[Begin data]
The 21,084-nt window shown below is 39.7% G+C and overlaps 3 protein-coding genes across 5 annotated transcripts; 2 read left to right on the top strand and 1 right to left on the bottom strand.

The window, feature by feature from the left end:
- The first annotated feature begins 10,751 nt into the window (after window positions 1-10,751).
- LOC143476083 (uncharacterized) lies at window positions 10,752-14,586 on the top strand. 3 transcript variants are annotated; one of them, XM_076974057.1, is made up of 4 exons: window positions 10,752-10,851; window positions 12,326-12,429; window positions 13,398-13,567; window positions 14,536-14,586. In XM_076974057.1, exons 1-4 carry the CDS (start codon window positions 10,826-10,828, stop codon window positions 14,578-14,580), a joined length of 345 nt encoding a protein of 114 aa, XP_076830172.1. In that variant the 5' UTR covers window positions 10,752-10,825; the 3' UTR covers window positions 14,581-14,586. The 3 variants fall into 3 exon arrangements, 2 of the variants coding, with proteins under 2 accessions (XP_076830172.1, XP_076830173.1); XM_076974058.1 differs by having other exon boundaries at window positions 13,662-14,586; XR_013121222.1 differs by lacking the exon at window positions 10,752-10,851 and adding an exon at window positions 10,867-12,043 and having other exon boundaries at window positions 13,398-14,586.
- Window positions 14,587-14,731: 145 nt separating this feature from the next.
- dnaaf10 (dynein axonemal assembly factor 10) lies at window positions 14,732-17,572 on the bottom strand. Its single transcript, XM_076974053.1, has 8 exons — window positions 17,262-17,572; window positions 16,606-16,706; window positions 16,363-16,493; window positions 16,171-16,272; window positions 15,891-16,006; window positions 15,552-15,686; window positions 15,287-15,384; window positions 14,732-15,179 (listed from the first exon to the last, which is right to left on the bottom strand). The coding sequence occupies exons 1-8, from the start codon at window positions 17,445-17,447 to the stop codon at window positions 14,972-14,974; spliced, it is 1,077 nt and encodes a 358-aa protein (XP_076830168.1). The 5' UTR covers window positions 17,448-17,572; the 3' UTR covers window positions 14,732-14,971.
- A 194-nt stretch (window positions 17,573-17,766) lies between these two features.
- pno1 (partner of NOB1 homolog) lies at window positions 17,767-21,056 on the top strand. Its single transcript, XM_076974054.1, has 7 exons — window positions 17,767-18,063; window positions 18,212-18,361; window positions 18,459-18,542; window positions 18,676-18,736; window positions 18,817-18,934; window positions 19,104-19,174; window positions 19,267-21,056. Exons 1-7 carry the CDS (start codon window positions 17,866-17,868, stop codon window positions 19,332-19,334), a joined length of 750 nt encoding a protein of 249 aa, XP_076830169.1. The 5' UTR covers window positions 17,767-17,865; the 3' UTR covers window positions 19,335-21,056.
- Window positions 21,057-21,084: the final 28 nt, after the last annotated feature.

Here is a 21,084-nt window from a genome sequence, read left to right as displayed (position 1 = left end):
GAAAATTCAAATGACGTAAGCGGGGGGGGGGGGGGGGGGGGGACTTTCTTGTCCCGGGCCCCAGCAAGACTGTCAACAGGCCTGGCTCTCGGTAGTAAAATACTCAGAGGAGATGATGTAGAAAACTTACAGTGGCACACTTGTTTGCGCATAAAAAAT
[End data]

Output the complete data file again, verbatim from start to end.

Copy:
The 21,084-nt window shown below is 39.7% G+C and overlaps 3 protein-coding genes across 5 annotated transcripts; 2 read left to right on the top strand and 1 right to left on the bottom strand.

The window, feature by feature from the left end:
- The first annotated feature begins 10,751 nt into the window (after window positions 1-10,751).
- LOC143476083 (uncharacterized) lies at window positions 10,752-14,586 on the top strand. 3 transcript variants are annotated; one of them, XM_076974057.1, is made up of 4 exons: window positions 10,752-10,851; window positions 12,326-12,429; window positions 13,398-13,567; window positions 14,536-14,586. In XM_076974057.1, exons 1-4 carry the CDS (start codon window positions 10,826-10,828, stop codon window positions 14,578-14,580), a joined length of 345 nt encoding a protein of 114 aa, XP_076830172.1. In that variant the 5' UTR covers window positions 10,752-10,825; the 3' UTR covers window positions 14,581-14,586. The 3 variants fall into 3 exon arrangements, 2 of the variants coding, with proteins under 2 accessions (XP_076830172.1, XP_076830173.1); XM_076974058.1 differs by having other exon boundaries at window positions 13,662-14,586; XR_013121222.1 differs by lacking the exon at window positions 10,752-10,851 and adding an exon at window positions 10,867-12,043 and having other exon boundaries at window positions 13,398-14,586.
- Window positions 14,587-14,731: 145 nt separating this feature from the next.
- dnaaf10 (dynein axonemal assembly factor 10) lies at window positions 14,732-17,572 on the bottom strand. Its single transcript, XM_076974053.1, has 8 exons — window positions 17,262-17,572; window positions 16,606-16,706; window positions 16,363-16,493; window positions 16,171-16,272; window positions 15,891-16,006; window positions 15,552-15,686; window positions 15,287-15,384; window positions 14,732-15,179 (listed from the first exon to the last, which is right to left on the bottom strand). The coding sequence occupies exons 1-8, from the start codon at window positions 17,445-17,447 to the stop codon at window positions 14,972-14,974; spliced, it is 1,077 nt and encodes a 358-aa protein (XP_076830168.1). The 5' UTR covers window positions 17,448-17,572; the 3' UTR covers window positions 14,732-14,971.
- A 194-nt stretch (window positions 17,573-17,766) lies between these two features.
- pno1 (partner of NOB1 homolog) lies at window positions 17,767-21,056 on the top strand. Its single transcript, XM_076974054.1, has 7 exons — window positions 17,767-18,063; window positions 18,212-18,361; window positions 18,459-18,542; window positions 18,676-18,736; window positions 18,817-18,934; window positions 19,104-19,174; window positions 19,267-21,056. Exons 1-7 carry the CDS (start codon window positions 17,866-17,868, stop codon window positions 19,332-19,334), a joined length of 750 nt encoding a protein of 249 aa, XP_076830169.1. The 5' UTR covers window positions 17,767-17,865; the 3' UTR covers window positions 19,335-21,056.
- Window positions 21,057-21,084: the final 28 nt, after the last annotated feature.

Here is a 21,084-nt window from a genome sequence, read left to right as displayed (position 1 = left end):
GAAAATTCAAATGACGTAAGCGGGGGGGGGGGGGGGGGGGGGACTTTCTTGTCCCGGGCCCCAGCAAGACTGTCAACAGGCCTGGCTCTCGGTAGTAAAATACTCAGAGGAGATGATGTAGAAAACTTACAGTGGCACACTTGTTTGCGCATAAAAAAT